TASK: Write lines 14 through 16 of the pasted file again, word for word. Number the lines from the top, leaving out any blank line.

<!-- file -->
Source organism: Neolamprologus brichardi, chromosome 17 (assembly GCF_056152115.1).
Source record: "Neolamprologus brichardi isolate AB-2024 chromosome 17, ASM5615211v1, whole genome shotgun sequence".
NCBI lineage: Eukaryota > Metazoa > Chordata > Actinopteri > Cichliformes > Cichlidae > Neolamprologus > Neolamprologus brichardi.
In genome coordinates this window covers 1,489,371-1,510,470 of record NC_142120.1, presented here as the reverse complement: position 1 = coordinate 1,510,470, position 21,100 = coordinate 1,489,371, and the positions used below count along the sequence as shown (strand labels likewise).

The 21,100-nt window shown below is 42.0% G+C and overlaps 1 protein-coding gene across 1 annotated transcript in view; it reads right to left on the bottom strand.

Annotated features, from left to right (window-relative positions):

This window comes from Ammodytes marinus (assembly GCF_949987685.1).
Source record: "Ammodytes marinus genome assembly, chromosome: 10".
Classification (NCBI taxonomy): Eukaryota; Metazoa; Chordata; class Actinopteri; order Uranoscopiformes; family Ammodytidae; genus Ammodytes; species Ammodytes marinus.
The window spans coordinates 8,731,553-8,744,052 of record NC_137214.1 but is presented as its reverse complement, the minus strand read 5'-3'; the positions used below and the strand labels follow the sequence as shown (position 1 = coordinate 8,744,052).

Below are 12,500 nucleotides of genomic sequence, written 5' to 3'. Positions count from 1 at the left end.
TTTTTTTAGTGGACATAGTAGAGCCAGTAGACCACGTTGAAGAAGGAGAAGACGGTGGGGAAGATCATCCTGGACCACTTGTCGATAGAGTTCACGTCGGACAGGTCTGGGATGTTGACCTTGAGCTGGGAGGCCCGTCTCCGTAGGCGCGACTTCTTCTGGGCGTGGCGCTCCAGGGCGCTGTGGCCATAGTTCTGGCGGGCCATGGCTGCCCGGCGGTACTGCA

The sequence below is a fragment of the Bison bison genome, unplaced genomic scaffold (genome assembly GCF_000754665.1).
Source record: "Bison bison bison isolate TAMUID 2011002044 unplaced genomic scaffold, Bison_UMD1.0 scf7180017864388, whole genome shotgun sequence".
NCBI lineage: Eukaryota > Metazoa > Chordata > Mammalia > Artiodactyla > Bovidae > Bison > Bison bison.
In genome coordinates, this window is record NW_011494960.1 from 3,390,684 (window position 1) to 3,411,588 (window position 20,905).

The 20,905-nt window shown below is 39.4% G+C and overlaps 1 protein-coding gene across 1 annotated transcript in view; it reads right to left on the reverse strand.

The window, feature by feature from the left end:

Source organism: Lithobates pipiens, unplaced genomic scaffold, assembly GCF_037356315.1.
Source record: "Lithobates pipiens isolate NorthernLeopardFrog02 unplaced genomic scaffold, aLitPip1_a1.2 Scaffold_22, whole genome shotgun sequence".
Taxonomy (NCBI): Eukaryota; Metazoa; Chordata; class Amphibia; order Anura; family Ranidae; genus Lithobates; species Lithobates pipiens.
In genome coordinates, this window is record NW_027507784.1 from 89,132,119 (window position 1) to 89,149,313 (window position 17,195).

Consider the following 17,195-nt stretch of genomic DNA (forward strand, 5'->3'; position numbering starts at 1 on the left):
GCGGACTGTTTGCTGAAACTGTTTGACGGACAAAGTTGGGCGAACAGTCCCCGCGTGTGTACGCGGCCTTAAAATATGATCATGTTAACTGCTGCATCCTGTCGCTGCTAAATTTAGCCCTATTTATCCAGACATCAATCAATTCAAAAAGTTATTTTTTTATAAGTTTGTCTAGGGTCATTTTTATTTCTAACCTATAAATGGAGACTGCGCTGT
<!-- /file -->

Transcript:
Source record: "Bison bison bison isolate TAMUID 2011002044 unplaced genomic scaffold, Bison_UMD1.0 scf7180017864388, whole genome shotgun sequence".
NCBI lineage: Eukaryota > Metazoa > Chordata > Mammalia > Artiodactyla > Bovidae > Bison > Bison bison.
In genome coordinates, this window is record NW_011494960.1 from 3,390,684 (window position 1) to 3,411,588 (window position 20,905).